Repost – Create Cliffhangers

I’m re-posting this, simply because I’m finding myself in a very similar situation right now.

I’m sitting here this morning with some serious ADD.  I wouldn’t call it writer’s block, but more that I have things to tweet and emails to send, and interview questions to come up with for Scripts and Scribes.  Oh, and the farmer’s market is going on, but I really shouldn’t take all that time to walk down there, although I barely left my chair yesterday and it would be nice to get out in the fresh air and stretch my legs.

But then I’ll just end up buying overpriced hummus, and too many underpriced vegetables and baguettes that will go rotten and stale, respectively, before I can eat them all.  But, on the other hand, I could get my weekly dose of fruit, since (I’m ashamed to admit) the sun-warmed free samples at the farmer’s market are the only fruit I eat on a regular basis.

But then I wouldn’t be writing.

I’ve found the best way to combat the ADD (I don’t actually have ADD by the way – just an innate desire to multitask rather than to deal with things one at a time) is to leave off in your writing right at the beginning or in the middle of a juicy scene.  I know it’s tempting, when you’re on a roll, to plow through and write such scenes to completion – and if you’re smack in the middle of your allotted writing time, by all means keep going.  But if it’s getting late and you need to get off the computer, don’t bother working into the wee hours to finish the scene; leave your characters hanging, so the next time you sit down you can jump right back into it.  Then you won’t even be tempted to think about emails and baguettes, and your weekly attempt to ward off scurvy; you’ll only be concerned with what’s going to happen next in your story.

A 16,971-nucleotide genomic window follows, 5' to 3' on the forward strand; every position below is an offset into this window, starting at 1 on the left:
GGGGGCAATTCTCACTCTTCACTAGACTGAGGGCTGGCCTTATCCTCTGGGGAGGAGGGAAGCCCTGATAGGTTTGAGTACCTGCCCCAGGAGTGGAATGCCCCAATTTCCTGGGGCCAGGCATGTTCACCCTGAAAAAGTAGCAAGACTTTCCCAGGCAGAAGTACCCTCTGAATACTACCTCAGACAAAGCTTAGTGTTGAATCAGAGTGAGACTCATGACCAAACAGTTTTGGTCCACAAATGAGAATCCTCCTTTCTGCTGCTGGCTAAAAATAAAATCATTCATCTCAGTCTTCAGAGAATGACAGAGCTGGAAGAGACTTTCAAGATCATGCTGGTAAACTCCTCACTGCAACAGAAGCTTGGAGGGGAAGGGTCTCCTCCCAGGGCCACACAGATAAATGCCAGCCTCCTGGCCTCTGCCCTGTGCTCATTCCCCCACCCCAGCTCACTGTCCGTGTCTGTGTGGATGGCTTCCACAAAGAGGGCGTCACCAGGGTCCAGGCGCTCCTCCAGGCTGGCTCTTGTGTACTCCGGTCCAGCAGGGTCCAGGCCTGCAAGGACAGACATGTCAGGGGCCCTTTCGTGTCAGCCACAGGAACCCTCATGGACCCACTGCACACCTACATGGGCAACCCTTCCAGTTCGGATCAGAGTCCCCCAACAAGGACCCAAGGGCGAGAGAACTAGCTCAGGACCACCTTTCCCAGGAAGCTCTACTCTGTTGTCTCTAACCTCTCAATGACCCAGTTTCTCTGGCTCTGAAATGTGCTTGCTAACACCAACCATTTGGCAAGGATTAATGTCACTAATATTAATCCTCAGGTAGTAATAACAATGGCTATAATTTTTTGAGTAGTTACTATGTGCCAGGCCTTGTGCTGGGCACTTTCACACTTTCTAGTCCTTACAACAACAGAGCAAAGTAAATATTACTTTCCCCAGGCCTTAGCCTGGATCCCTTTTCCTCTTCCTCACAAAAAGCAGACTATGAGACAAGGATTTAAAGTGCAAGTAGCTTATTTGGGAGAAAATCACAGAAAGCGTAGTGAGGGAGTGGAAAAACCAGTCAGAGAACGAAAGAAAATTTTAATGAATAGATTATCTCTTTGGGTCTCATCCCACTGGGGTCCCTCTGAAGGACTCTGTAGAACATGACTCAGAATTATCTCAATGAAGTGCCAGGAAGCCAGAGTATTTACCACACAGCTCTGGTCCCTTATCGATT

All right, now I’m going to go take my own advice.


Page Quota

I’ve figured the best way to get my manuscript beta-reader-ready (hey, that sounds like a commercial jingle) before I start back to work is to just fall back on the tried and true method of having a page quota per day for revisions.  With 116 pages remaining and nineteen days to finish, that means (where’s that calculator button on this keyboard?) six pages a day for the next three weeks.

Doable, certainly.  But there are going to be days where I’m tied up (doctor’s appointments, dentist appointments, hair appointments, oil change appointments, getting those colored throw pillows for the nursery appointments, “crap we haven’t bought food in over two weeks” appointments.)  So of course there will be days when it’s harder to meet the quota.  And that’s assuming my little dude doesn’t decide to make an early appearance.

Balance, balance, balance….

Baby vs. Manuscript: The Amazing Race

So my writing took a major hit this winter when I found out I was pregnant.  Like most women, I was plagued with morning sickness – or in my case, constant sickness.  I never thought I’d be jealous of women who were nauseous every morning, but that was before I was nauseous every minute.  The worst part was that my “morning” sickness was similar to motion sickness, in that doing anything that required careful concentration (such as, I don’t know, reading and writing) exacerbated it horribly.  So I was basically forced into a two-and-a-half-month state of vegetation.

That stage finally ended, but then came the nagging issue of our living situation: a one-bedroom apartment with a baby on the way.  Yeah, that wasn’t going to cut it.  So we spent another month searching for, and finally finding (at the very end of the month, and not without due panic on my part) a really cool two-bedroom place.

Now, after the headache of moving and everything associated with it (really postal service?  Three weeks, and still not one piece of forwarded mail?) it’s finally back to work.  And my goal is to finish this dang manuscript before our little dude makes his debut.  I’m on hiatus from work for the next five weeks, plus four more before my due date.  I’ve got a lot of time now… but we’ll see how this turns out.